Choosing and Weaving Social Within a Multichannel Marketing Program
Choosing and Weaving Social Within a Multichannel Marketing Program
Choosing and Weaving Social Within a Multichannel Marketing Program

Editor’s Note: Today’s post is of the guest variety and offered up by my friends Gini Dietrich and Geoff Livingston. Their new book, Marketing in the Round, is out and available. They are smart. It is good. Pay attention.

The world of marketing in small and large businesses is a siloed one. Companies have ad campaigns, PR plans, social media strategies, and websites built independently and bolted together in a haphazard manner. It’s surprising how rarely these disciplines work together to achieve corporate objectives like establishing a second vertical for a product, or increasing website sales by 30 percent year-over-year.

Multichannel strategy revolves around choosing and weaving tactics across media type to achieve these objectives. Our new book Marketing in the Round provides means and methods to do that in the current of era of widespread corporate social media adoption.

Here’s a sneak preview on method.

Marketing in the Round - Strategy

Tactical choices begin with objectives. Strong marketing programs begin by setting corporate objectives and goals. From there marketers examine the resources at hand, competitive positioning, and the general market landscape. This research allows them to determine a primary market approach, which is usually led by one of the disciplines, direct marketing, PR, advertising, or social media/interactive.

Once an approach is selected, that’s where the ball drops. But understanding how cross disciplinary tactics support the overarching approaches empowers strong collaboration across marketing programs to achieve goals. Individual disciplines can determine which tactics to use to help out.

Let’s use social as an example.

When a primary approach is selected it’s usually because of the resources at hand. But a company often has multiple sources of resources. If a public relations campaign blends a launch event and PR to market a new product, why not use the company’s normal social media resources that week to provide a live stream of the event, and direct customer interactions on social network sites?

Perhaps you can give special access to the influential voices who are active within your community. An infographic can be released on your blog to help make the cases. Special research or additional content can be developed and released. Or you can crowdsource pictures and other content from customers who first get their hands on the product, and share them across your network.

Nikon recently released their much anticipated D4 DSLR camera to the professional photography marketplace. In addition to its conventional top-down PR campaign, Nikon continued its tradition of giving new DSLRs to influential bloggers to shoot photographs with and review. Further, the company disseminated early photos with the camera to give bloggers something to talk about when the camera was released. The launch was received with widespread conversation online.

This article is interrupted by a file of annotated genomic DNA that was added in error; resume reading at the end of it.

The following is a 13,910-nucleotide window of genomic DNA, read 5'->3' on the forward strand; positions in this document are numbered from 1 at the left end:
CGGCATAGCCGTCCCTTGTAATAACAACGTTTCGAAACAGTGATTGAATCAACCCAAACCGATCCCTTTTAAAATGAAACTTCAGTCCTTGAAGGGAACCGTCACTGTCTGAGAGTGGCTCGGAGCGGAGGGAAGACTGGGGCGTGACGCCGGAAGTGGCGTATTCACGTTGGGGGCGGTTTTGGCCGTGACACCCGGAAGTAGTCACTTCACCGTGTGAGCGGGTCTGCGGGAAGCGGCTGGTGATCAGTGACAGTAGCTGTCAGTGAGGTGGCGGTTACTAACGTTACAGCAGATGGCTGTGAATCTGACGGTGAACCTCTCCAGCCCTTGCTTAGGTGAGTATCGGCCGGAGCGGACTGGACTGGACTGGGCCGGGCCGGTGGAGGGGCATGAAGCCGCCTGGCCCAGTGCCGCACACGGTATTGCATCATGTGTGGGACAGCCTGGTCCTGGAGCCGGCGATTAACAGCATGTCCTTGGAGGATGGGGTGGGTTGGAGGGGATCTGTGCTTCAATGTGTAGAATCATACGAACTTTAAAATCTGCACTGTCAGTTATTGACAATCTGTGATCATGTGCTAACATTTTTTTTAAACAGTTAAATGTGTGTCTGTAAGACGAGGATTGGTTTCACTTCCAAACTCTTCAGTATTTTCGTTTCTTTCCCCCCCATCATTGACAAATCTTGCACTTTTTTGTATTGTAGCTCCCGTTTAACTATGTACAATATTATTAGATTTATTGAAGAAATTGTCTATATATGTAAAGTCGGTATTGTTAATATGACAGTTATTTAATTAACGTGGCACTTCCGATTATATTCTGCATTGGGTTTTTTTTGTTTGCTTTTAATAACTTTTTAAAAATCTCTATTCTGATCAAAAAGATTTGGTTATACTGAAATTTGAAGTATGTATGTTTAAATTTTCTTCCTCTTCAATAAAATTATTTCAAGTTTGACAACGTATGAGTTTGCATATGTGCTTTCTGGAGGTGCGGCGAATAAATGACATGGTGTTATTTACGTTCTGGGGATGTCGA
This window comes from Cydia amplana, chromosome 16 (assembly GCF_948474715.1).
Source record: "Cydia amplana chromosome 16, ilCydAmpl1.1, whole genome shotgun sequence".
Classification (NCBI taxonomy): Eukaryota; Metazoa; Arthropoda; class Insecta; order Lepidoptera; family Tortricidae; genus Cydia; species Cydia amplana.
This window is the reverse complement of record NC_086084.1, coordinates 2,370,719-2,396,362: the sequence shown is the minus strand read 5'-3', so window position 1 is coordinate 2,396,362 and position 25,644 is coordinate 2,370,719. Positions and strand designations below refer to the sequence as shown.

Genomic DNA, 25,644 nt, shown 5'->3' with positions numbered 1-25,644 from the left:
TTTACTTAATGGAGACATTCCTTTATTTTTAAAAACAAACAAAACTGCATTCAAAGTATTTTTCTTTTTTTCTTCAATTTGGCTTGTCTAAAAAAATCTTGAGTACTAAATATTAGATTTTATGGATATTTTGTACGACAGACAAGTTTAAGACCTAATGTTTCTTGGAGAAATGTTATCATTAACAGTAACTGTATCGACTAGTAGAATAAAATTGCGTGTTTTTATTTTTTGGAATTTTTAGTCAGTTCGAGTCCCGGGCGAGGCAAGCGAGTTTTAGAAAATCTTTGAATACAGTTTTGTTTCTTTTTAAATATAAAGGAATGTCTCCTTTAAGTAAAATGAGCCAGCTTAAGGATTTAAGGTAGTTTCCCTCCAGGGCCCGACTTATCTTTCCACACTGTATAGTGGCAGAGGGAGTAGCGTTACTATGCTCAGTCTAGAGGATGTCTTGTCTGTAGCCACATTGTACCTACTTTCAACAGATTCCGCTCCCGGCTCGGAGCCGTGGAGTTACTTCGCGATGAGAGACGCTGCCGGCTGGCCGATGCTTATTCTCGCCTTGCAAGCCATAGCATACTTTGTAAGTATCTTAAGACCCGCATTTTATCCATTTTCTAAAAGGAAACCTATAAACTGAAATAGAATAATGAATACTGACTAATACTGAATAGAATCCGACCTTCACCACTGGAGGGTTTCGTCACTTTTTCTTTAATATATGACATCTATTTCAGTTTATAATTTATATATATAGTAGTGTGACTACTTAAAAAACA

There are so many ways to creatively weave social media into a PR campaign, it makes no sense not to do it in the planning phase. You are limited only by resources and imagination.

Weaving social media into other primary approaches is equally easy. Consider a company that interacts directly with customers as their primary focus. Social media is the ideal medium to have one on one conversations with them. That includes the usual Twitter/Facebook/Pinterest (or other network) customer responses, loyalist programs in small crowdsourcing or private communities, niche-oriented content, and more.

Five Guys is a great example of a company that built its brand through great product (if you’re into burgers) and customer service programs. The company spends very little money on public relations and advertising, but it does invest in social media. Five Guys sees its participation online as a primary way to continue providing excellent customer service and interactions.

It all gets back to the strategy session and making sure everyone sits at the table and weighs in on how they can help achieve overarching goals. If you are a solo marketer – as is the case with many small businesses – go beyond independent programs. Assume your customer sees more than one type of communication from you, and see how you can use social to drive deeper engagement, loyalty and sales from them.

During that strategy session you should have goals that drive every decision you make. In the selection of approach and then tactics, it’s important to build SMARTER goals into your program. How will social help increase sales? By adding a social media virtual event product launch, we will increase our traditional new product lead generation during the first week by 30 percent. Having clear attainable goals let’s you manage the campaign in process, and takes the mystery out of social media ROI and outcomes.

Geoff LivingstonGeoff Livingston ( is an author and marketing strategist, and serves as VP, Strategic Partnerships for Razoo. A former journalist, Livingston continues to write, and most recently he co-authored Marketing in the Round, and authored the social media primer Welcome to the Fifth Estate.

Gini DietrichGini Dietrich is the founder and CEO of Arment Dietrich, a Chicago-based integrated marketing communication firm. She also is the founder of the professional development site for PR and marketing pros, Spin Sucks Pro and co-author of Marketing in the Round.

About the Author

Jason Falls
Jason Falls is the founder of Social Media Explorer and one of the most notable and outspoken voices in the social media marketing industry. He is a noted marketing keynote speaker, author of two books and unapologetic bourbon aficionado. He can also be found at

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